A Remedy for a Winter’s Night

My kitchen seems joyless lately. Not that I haven’t cooked–good or bad enough–for one of these posts. But for the first time in my life, my cupboards haven’t offered a dram of fun.

The current culprit could easily be pinned on the world’s crashing loss of faith and sanity, but I’m choosing to believe we’ll rise up and prevail. No, it’s all because a young man we loved and tried to care for died in the most lonely and sad way. After that, we closed up the house, closed ourselves up, as well. While previous humongous losses have sent me skidding to the stove, this one didn’t. His ghost insisted on hanging about the kitchen, his smile and unmatched chopping skills haunted its corners–his guacamole, tacos and barbecue steak now mere shades.

Five months passed and I muddled through all the Christmas cooking. And then the first snow fell and something cracked enough inside for me to remember onion soup.

joyWhen I was about thirteen my very sophisticated aunt stayed at our house and left behind a  copy of Julia Child’s Mastering the Art of French Cooking. The book’s appearance coincided with Mom beginning to work late Friday nights and Dad picking her up for dinner afterwards. This left my brother and me to feed ourselves. There were other cookbooks in the house but Mastering was on the counter and my brother liked the idea of sugary crepes (he was eleven) and onion soup appeared to be the easiest French dish for me to try. The soup became our first course; crepes stuffed with cut-up hot dogs folded into a concoction of ketchup and various alarming spices, the entree. We were singularly impressed with ourselves.

Memory, a snowy January night, and a determination to push through trepidation and sorrow forced out the onion pail.

I had enough if I cut away the mildew on a few.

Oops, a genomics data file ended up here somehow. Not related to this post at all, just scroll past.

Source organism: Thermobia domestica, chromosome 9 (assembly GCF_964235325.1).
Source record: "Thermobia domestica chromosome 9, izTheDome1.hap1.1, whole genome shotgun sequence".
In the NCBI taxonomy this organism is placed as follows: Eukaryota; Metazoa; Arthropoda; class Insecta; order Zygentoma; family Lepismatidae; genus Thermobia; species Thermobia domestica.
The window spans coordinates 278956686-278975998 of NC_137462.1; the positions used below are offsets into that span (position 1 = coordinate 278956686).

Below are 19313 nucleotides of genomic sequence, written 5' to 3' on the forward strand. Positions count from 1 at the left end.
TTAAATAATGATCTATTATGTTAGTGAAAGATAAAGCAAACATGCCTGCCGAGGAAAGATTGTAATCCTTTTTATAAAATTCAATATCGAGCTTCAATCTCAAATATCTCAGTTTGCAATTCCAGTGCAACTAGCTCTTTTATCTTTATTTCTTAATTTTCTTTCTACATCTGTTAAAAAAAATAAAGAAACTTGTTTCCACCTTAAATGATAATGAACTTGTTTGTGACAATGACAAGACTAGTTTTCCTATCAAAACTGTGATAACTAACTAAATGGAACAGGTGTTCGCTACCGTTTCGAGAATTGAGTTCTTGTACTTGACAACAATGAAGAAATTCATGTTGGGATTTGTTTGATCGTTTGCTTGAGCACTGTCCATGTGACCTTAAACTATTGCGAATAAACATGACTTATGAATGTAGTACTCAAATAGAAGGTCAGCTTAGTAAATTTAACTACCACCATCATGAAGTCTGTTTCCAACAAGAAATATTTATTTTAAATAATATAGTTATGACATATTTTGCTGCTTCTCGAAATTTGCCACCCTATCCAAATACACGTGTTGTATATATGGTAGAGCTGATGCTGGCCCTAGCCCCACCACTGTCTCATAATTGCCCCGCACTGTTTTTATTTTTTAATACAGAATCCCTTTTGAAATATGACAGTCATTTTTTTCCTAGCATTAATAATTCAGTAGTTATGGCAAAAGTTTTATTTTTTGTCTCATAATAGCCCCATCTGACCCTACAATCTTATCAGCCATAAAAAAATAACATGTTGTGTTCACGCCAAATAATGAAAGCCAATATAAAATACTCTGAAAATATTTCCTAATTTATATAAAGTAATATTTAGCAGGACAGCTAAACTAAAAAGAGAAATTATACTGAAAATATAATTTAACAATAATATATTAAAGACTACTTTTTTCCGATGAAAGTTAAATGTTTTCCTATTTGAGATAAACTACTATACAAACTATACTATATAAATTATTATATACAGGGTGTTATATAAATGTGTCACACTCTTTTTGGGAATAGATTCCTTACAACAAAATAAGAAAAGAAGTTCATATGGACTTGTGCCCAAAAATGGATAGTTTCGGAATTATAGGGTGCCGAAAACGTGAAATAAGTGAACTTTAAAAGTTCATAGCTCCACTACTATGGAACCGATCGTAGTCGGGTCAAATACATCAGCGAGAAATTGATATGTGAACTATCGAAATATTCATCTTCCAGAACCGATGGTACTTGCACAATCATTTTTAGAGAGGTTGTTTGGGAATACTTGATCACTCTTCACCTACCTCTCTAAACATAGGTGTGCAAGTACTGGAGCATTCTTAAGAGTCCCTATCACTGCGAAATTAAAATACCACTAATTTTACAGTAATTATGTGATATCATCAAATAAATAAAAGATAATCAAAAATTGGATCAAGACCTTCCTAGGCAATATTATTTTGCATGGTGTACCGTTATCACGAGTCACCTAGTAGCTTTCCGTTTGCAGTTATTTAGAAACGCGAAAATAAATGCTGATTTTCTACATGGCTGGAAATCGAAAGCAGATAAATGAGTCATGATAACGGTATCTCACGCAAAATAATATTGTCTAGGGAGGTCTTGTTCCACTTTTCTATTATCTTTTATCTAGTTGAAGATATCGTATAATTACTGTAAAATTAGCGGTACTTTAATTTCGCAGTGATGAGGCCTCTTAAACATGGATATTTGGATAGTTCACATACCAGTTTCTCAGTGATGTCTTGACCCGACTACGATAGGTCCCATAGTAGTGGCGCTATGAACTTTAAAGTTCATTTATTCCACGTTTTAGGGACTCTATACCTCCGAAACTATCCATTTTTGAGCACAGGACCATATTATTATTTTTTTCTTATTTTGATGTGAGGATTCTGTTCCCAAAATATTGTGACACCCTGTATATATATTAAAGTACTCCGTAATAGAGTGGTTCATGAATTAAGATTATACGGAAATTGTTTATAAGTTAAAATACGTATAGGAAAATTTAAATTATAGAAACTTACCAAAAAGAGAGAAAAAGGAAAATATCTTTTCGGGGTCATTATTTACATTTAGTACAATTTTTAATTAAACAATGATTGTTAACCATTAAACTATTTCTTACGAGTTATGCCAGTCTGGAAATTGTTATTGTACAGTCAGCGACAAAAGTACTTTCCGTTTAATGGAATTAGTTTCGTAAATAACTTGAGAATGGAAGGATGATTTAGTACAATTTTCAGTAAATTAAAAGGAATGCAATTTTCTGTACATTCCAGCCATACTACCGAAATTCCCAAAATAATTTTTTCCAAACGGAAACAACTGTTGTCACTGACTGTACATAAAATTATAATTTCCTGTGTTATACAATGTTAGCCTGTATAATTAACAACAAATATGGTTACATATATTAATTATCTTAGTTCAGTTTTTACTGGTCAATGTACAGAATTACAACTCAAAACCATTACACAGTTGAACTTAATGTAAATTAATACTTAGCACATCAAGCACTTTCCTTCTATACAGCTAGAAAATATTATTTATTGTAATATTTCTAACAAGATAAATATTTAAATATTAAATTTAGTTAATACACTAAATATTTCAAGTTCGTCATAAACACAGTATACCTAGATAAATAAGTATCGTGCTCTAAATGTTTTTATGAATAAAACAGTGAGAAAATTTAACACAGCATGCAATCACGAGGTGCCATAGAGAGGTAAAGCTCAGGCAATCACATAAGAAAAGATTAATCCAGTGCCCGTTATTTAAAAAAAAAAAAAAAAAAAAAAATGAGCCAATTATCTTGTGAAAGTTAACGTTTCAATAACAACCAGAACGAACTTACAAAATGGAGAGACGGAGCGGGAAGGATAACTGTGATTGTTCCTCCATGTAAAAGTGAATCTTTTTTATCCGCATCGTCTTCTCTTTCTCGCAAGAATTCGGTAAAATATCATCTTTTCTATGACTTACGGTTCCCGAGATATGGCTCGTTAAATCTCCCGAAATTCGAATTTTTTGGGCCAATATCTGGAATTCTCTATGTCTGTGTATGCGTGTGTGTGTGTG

All that was needed beside the onions was butter, some herbs, broth, brandy, bread, and gruyere (i.e Swiss) cheese. Your basic kitchen staples.

After slicing the onions with my new knife (see next post about my knife dilemma), I took down my latest cast iron pot lauffer-pot(It’s a Lauffers. I cooked with one at my sister’s house and promptly found an old one in need of serious scrubbing on Ebay for 1/3rd the price. Lauffers is like Le Creuset without the primary colors–the cast iron is enameled white inside but left black outside. Also, the lid can be cooked in, too–makes terrific eggs and biscuits.).

I melted a lot of butter, slid in the onions and sauteed over low heat. Someone drank all the brandy at Christmas so I substituted a tablespoon of sherry, turned up the heat to burn it off, then lowered the flame and sat down to drink a glass of wine because Julia said I had about 30 minutes before the onions caramelized.

Except this happened….mistake
….maybe it was the Lauffer.

Anyway, I scraped the burnt pieces down among the silky onions and poured in broth, stirred in some thyme twigs and two bay leaves, then set the pot to thicken.


In the meantime, I toasted baguette slices smeared in butter and smashed garlic (honestly, you can live and be happy using regular bread). Husband came home. I ladled soup into large bowls, floated toast, covered the surface with grated cheese and slid the bowls under the broiler. By the time I refilled my wine glass, the cheese melted.

He and I sat down at the table, broke through the crust and ate our simple soup slowly, a simple pleasure the suspends the future and softens the past.


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